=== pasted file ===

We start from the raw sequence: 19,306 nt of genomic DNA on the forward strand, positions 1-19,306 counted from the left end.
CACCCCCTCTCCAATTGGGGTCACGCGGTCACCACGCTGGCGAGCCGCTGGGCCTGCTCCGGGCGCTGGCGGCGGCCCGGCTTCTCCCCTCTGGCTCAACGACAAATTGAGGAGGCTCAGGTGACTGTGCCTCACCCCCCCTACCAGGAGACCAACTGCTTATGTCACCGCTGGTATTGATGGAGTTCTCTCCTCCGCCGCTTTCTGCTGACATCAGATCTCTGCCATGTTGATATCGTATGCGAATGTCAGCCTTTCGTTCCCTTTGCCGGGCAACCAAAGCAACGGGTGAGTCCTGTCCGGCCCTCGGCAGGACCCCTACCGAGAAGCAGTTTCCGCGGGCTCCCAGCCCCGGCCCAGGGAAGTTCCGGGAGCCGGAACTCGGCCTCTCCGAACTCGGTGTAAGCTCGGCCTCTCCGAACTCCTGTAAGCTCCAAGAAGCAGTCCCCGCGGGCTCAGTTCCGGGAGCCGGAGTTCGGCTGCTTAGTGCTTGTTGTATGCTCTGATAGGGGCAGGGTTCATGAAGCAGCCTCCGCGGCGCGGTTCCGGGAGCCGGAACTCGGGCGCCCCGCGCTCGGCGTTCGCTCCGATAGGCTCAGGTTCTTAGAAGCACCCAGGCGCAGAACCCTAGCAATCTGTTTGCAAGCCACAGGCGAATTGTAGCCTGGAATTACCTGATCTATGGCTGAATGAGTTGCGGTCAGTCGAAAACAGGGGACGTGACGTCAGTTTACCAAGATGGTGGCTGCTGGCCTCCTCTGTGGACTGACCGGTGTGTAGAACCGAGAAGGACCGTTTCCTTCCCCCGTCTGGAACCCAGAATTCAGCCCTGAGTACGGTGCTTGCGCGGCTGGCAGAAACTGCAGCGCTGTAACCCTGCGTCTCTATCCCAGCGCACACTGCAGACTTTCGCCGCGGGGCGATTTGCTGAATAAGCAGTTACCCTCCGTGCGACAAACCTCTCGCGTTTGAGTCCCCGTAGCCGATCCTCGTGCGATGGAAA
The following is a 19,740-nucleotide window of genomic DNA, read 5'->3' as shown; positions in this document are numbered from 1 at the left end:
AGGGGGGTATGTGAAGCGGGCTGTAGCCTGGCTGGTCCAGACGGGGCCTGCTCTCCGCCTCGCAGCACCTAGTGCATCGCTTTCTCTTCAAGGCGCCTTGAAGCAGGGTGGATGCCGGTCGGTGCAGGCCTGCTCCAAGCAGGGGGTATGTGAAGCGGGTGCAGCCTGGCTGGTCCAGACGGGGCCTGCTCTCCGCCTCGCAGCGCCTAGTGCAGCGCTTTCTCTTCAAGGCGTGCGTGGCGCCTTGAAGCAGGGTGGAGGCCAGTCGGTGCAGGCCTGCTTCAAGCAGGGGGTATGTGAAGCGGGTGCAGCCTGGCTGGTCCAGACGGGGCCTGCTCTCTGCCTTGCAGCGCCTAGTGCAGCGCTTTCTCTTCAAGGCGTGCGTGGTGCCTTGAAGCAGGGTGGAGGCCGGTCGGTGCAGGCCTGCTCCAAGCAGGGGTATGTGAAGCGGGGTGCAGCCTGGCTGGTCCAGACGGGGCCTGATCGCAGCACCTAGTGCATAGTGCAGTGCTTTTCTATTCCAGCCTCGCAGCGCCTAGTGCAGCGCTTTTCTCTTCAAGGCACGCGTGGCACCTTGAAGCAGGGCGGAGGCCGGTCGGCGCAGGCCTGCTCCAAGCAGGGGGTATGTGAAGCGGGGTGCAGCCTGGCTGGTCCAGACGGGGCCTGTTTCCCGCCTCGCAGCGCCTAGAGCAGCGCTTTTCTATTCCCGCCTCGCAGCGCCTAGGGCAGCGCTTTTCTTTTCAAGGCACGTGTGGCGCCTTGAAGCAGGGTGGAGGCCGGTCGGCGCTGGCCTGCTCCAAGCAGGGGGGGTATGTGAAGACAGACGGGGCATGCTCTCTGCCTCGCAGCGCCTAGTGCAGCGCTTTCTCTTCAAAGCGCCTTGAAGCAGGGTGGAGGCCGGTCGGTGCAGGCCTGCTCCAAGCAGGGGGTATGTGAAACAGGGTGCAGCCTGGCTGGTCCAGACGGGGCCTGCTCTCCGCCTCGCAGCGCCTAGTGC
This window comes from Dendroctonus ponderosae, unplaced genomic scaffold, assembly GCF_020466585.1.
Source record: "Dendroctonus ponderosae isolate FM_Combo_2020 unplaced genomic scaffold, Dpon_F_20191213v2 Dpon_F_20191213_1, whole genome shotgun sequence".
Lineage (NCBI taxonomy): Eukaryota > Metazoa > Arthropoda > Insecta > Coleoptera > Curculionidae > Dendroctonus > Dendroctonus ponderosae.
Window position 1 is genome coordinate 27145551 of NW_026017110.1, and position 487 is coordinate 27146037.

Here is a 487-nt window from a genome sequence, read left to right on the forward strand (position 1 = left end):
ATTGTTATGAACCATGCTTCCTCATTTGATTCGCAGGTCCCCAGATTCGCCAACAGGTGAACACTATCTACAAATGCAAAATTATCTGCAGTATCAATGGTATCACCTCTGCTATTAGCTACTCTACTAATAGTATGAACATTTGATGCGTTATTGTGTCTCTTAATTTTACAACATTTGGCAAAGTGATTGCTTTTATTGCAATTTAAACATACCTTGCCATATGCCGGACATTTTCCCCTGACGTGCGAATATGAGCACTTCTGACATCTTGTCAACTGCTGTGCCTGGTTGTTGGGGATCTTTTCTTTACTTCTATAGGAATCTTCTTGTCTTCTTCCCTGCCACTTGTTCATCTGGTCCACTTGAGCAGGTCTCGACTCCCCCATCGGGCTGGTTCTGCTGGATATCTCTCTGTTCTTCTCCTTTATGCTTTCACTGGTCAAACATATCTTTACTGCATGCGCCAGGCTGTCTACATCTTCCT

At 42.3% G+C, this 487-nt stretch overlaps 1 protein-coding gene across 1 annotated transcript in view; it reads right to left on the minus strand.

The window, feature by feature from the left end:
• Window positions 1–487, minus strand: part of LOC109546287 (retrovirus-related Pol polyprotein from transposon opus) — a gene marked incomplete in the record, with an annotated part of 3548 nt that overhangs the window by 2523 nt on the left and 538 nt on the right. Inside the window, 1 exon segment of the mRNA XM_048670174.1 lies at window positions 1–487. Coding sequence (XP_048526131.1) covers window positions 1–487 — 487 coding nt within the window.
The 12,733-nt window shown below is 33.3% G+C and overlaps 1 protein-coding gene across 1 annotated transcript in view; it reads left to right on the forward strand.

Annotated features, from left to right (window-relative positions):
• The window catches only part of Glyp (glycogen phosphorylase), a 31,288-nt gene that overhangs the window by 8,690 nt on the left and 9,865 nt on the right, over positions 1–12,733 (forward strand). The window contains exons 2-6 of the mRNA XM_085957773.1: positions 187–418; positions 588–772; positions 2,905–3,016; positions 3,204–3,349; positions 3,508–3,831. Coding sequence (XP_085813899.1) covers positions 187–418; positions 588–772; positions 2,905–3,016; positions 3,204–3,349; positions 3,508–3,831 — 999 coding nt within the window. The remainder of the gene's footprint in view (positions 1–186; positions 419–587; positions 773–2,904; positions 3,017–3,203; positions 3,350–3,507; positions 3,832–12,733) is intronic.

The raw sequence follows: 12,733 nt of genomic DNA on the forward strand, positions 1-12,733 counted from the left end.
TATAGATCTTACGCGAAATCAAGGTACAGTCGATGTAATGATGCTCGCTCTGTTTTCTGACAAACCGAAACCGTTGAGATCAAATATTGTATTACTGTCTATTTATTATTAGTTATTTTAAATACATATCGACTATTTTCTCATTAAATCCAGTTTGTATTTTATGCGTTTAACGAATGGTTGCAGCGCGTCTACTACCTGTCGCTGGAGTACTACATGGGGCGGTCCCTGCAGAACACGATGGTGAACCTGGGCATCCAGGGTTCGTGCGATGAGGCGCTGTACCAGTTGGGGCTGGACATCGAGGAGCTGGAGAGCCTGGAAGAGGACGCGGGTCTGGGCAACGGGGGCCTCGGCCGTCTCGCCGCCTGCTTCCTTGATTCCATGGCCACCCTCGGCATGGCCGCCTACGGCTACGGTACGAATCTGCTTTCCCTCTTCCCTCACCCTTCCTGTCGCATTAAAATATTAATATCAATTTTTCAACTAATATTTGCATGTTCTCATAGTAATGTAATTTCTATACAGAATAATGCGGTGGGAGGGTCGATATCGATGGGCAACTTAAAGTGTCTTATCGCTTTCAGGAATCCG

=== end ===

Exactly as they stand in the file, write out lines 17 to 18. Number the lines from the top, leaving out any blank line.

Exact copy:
The raw sequence follows: 12,733 nt of genomic DNA on the forward strand, positions 1-12,733 counted from the left end.
TATAGATCTTACGCGAAATCAAGGTACAGTCGATGTAATGATGCTCGCTCTGTTTTCTGACAAACCGAAACCGTTGAGATCAAATATTGTATTACTGTCTATTTATTATTAGTTATTTTAAATACATATCGACTATTTTCTCATTAAATCCAGTTTGTATTTTATGCGTTTAACGAATGGTTGCAGCGCGTCTACTACCTGTCGCTGGAGTACTACATGGGGCGGTCCCTGCAGAACACGATGGTGAACCTGGGCATCCAGGGTTCGTGCGATGAGGCGCTGTACCAGTTGGGGCTGGACATCGAGGAGCTGGAGAGCCTGGAAGAGGACGCGGGTCTGGGCAACGGGGGCCTCGGCCGTCTCGCCGCCTGCTTCCTTGATTCCATGGCCACCCTCGGCATGGCCGCCTACGGCTACGGTACGAATCTGCTTTCCCTCTTCCCTCACCCTTCCTGTCGCATTAAAATATTAATATCAATTTTTCAACTAATATTTGCATGTTCTCATAGTAATGTAATTTCTATACAGAATAATGCGGTGGGAGGGTCGATATCGATGGGCAACTTAAAGTGTCTTATCGCTTTCAGGAATCCG